Steam and Flame Applications as Novel Methods of Population Control for Invasive Asian Clam (Corbicula fluminea) and Zebra Mussel (Dreissena polymorpha)

Neil E. Coughlan*, Eoghan M. Cunningham, Stephen Potts, Diarmuid McSweeney, Emma Healey, Jaimie T.A. Dick, Gina Y.W. Vong, Kate Crane, Joe M. Caffrey, Frances E. Lucy, Eithne Davis, Ross N. Cuthbert

*Corresponding author for this work

Research output: Contribution to journalArticlepeer-review

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Abstract

Control strategies for established populations of invasive alien species can be costly and complex endeavours, which are frequently unsuccessful. Therefore, rapid-reaction techniques that are capable of maximising efficacy whilst minimising environmental damage are urgently required. The Asian clam (Corbicula fluminea Müller, 1774), and the zebra mussel (Dreissena polymorpha Pallas, 1771), are invaders capable of adversely affecting the functioning and biodiversity of freshwater ecosystems. Despite efforts to implement substantial population-control measures, both species continue to spread and persist within freshwater environments. As bivalve beds often become exposed during low-water conditions, this study examined the efficacy of steam-spray (≥100 °C, 350 kPa) and open-flame burn treatments (~1000 °C) to kill exposed individuals. Direct steam exposure lasting for 5 min caused 100% mortality of C. fluminea buried at a depth of 3 cm. Further, combined rake and thermal shock treatments, whereby the substrate is disturbed between each application of either a steam or open flame, caused 100% mortality of C. fluminea specimens residing within a 4-cm deep substrate patch, following three consecutive treatment applications. However, deeper 8-cm patches and water-saturated substrate reduced maximum bivalve species mortality rates to 77% and 70%, respectively. Finally, 100% of D. polymorpha specimens were killed following exposure to steam and open-flame treatments lasting for 30 s and 5 s, respectively. Overall, our results confirm the efficacy of thermal shock treatments as a potential tool for substantial control of low-water-exposed bivalves. Although promising, our results require validation through upscaling to field application, with consideration of other substrate types, increased substrate depth, greater bivalve densities, non-target and long-term treatment effects.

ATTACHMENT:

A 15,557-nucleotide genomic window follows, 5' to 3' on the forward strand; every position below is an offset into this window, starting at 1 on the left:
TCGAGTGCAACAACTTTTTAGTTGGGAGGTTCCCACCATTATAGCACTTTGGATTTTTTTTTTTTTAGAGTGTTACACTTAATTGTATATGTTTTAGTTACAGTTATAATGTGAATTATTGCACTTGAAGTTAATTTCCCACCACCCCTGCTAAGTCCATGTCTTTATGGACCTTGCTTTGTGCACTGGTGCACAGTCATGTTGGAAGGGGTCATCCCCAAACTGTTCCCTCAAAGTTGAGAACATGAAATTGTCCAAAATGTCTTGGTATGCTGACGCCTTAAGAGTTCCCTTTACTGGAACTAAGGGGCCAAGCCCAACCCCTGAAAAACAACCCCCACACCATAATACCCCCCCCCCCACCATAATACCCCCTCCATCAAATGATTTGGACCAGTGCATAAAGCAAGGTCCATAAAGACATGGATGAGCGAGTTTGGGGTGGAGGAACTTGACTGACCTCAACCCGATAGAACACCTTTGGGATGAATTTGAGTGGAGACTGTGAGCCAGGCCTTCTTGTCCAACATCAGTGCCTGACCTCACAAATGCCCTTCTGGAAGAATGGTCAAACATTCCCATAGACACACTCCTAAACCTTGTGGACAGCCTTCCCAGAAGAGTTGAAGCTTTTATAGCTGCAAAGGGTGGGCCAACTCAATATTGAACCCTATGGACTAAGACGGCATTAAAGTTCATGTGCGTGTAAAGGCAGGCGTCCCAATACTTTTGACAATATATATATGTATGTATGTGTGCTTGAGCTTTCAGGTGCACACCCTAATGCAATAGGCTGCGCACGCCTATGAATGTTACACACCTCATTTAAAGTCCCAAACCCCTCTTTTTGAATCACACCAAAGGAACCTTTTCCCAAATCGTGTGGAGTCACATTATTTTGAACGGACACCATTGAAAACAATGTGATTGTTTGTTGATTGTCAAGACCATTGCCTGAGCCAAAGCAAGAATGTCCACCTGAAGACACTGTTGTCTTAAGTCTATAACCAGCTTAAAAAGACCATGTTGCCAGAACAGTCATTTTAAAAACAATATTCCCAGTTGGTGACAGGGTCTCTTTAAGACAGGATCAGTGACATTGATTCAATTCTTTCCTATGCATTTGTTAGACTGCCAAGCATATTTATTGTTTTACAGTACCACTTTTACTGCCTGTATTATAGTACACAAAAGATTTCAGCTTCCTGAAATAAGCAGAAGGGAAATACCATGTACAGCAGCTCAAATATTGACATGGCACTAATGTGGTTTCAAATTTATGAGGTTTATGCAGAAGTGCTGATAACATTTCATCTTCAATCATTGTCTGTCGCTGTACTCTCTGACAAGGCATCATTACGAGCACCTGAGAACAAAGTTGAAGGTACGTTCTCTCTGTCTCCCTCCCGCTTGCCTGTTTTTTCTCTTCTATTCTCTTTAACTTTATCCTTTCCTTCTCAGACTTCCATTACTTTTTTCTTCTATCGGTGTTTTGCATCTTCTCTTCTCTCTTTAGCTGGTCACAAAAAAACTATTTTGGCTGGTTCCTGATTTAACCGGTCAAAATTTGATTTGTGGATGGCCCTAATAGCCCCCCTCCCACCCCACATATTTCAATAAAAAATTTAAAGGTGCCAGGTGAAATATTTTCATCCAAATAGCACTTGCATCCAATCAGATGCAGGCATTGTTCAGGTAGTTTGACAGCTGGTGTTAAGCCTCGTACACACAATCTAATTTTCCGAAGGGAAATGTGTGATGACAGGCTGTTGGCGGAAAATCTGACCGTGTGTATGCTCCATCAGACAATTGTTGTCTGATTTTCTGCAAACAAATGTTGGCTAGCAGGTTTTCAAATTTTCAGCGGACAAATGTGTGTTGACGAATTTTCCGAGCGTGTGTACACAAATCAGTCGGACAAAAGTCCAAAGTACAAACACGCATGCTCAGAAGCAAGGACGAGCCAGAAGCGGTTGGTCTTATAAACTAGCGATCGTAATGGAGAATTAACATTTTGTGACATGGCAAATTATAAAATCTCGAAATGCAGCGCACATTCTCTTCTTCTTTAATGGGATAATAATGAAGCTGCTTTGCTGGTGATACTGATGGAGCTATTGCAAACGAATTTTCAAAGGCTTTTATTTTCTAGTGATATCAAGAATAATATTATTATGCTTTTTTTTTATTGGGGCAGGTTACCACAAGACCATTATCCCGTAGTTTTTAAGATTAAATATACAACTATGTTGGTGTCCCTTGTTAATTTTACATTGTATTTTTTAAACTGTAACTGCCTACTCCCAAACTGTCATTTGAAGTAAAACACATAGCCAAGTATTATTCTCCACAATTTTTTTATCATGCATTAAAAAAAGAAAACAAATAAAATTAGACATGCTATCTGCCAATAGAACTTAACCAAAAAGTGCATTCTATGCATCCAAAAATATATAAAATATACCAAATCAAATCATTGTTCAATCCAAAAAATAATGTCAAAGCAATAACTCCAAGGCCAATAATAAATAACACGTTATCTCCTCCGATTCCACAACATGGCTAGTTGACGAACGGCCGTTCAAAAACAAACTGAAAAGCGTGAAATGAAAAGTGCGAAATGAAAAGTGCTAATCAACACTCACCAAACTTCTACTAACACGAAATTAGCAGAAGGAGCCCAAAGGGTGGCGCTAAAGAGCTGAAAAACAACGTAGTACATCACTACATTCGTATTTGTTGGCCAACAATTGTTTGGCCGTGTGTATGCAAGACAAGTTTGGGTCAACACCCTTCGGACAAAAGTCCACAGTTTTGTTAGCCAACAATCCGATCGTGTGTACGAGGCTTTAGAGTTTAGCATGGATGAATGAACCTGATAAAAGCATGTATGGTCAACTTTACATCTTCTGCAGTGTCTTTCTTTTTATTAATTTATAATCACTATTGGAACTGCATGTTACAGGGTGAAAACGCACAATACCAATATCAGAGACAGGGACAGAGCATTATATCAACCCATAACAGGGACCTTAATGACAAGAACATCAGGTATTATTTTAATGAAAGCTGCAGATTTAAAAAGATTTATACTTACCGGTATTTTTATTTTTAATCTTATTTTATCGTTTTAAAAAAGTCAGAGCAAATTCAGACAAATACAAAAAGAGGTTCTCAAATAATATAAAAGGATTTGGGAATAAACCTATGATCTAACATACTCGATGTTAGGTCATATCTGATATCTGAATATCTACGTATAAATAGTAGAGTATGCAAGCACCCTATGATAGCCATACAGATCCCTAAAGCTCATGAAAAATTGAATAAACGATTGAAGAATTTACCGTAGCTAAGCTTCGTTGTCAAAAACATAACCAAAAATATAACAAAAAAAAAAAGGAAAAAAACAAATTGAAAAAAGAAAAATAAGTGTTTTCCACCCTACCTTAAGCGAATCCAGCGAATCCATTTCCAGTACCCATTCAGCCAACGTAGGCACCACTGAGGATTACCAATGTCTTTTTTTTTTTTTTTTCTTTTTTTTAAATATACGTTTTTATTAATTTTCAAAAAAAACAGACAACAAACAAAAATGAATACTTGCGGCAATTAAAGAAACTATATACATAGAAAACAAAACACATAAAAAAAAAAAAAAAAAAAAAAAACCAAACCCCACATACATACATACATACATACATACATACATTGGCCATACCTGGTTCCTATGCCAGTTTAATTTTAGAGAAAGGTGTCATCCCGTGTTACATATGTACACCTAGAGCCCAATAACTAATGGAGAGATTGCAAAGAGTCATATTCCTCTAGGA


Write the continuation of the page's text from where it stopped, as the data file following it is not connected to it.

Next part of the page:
Original languageEnglish
Pages (from-to)654-663
Number of pages10
JournalEnvironmental Management
Volume66
DOIs
Publication statusPublished - 05 Jul 2020

Bibliographical note

Funding Information:
The authors gratefully acknowledge support from the Irish Environmental Protection Agency project “Prevention, control and eradication of invasive alien species” (2015-NC-MS-4). JTAD also acknowledges funding received from the Natural Environment Research Council. RNC acknowledges funding from the Alexander von Humboldt Foundation. We particularly thank Inland Fisheries Ireland for specimen collection. We also thank Dr. Lawrence Eagling, Dr. Patrick Joyce, Dr. Nick Horne and Simon Exley for their helpful contributions.

Publisher Copyright:
© 2020, The Author(s).

Copyright:
Copyright 2020 Elsevier B.V., All rights reserved.

Keywords

  • Biosecurity
  • Eradication
  • Invasive alien species
  • Open-flame heat torch
  • Population control
  • Thermal shock

ASJC Scopus subject areas

  • Global and Planetary Change
  • Ecology
  • Pollution

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